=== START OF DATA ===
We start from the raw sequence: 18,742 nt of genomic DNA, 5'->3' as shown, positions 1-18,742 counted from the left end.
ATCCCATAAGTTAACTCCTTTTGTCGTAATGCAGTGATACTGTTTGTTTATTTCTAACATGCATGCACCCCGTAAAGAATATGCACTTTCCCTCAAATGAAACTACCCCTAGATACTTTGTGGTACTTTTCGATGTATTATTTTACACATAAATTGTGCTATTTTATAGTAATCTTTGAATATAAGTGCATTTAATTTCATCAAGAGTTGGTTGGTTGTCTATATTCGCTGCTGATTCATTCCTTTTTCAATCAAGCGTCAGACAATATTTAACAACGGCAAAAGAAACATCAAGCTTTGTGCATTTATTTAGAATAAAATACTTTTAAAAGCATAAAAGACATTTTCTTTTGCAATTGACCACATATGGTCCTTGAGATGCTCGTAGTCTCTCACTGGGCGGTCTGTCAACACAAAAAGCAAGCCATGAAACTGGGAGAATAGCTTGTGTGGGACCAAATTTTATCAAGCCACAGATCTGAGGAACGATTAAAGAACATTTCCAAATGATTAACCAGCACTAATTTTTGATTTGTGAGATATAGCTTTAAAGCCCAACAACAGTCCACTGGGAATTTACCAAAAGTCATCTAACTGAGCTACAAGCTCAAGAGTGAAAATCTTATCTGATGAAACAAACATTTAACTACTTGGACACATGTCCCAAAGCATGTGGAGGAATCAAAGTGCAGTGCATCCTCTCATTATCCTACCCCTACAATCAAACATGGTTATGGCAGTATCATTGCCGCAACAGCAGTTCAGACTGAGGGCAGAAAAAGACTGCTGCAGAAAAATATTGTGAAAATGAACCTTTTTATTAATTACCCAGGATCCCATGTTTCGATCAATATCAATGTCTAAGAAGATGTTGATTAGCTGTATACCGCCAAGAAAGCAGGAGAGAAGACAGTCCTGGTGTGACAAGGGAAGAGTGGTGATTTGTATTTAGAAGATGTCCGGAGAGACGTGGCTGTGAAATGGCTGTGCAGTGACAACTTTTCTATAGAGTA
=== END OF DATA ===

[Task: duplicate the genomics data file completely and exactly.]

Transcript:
We start from the raw sequence: 18,742 nt of genomic DNA, 5'->3' as shown, positions 1-18,742 counted from the left end.
ATCCCATAAGTTAACTCCTTTTGTCGTAATGCAGTGATACTGTTTGTTTATTTCTAACATGCATGCACCCCGTAAAGAATATGCACTTTCCCTCAAATGAAACTACCCCTAGATACTTTGTGGTACTTTTCGATGTATTATTTTACACATAAATTGTGCTATTTTATAGTAATCTTTGAATATAAGTGCATTTAATTTCATCAAGAGTTGGTTGGTTGTCTATATTCGCTGCTGATTCATTCCTTTTTCAATCAAGCGTCAGACAATATTTAACAACGGCAAAAGAAACATCAAGCTTTGTGCATTTATTTAGAATAAAATACTTTTAAAAGCATAAAAGACATTTTCTTTTGCAATTGACCACATATGGTCCTTGAGATGCTCGTAGTCTCTCACTGGGCGGTCTGTCAACACAAAAAGCAAGCCATGAAACTGGGAGAATAGCTTGTGTGGGACCAAATTTTATCAAGCCACAGATCTGAGGAACGATTAAAGAACATTTCCAAATGATTAACCAGCACTAATTTTTGATTTGTGAGATATAGCTTTAAAGCCCAACAACAGTCCACTGGGAATTTACCAAAAGTCATCTAACTGAGCTACAAGCTCAAGAGTGAAAATCTTATCTGATGAAACAAACATTTAACTACTTGGACACATGTCCCAAAGCATGTGGAGGAATCAAAGTGCAGTGCATCCTCTCATTATCCTACCCCTACAATCAAACATGGTTATGGCAGTATCATTGCCGCAACAGCAGTTCAGACTGAGGGCAGAAAAAGACTGCTGCAGAAAAATATTGTGAAAATGAACCTTTTTATTAATTACCCAGGATCCCATGTTTCGATCAATATCAATGTCTAAGAAGATGTTGATTAGCTGTATACCGCCAAGAAAGCAGGAGAGAAGACAGTCCTGGTGTGACAAGGGAAGAGTGGTGATTTGTATTTAGAAGATGTCCGGAGAGACGTGGCTGTGAAATGGCTGTGCAGTGACAACTTTTCTATAGAGTA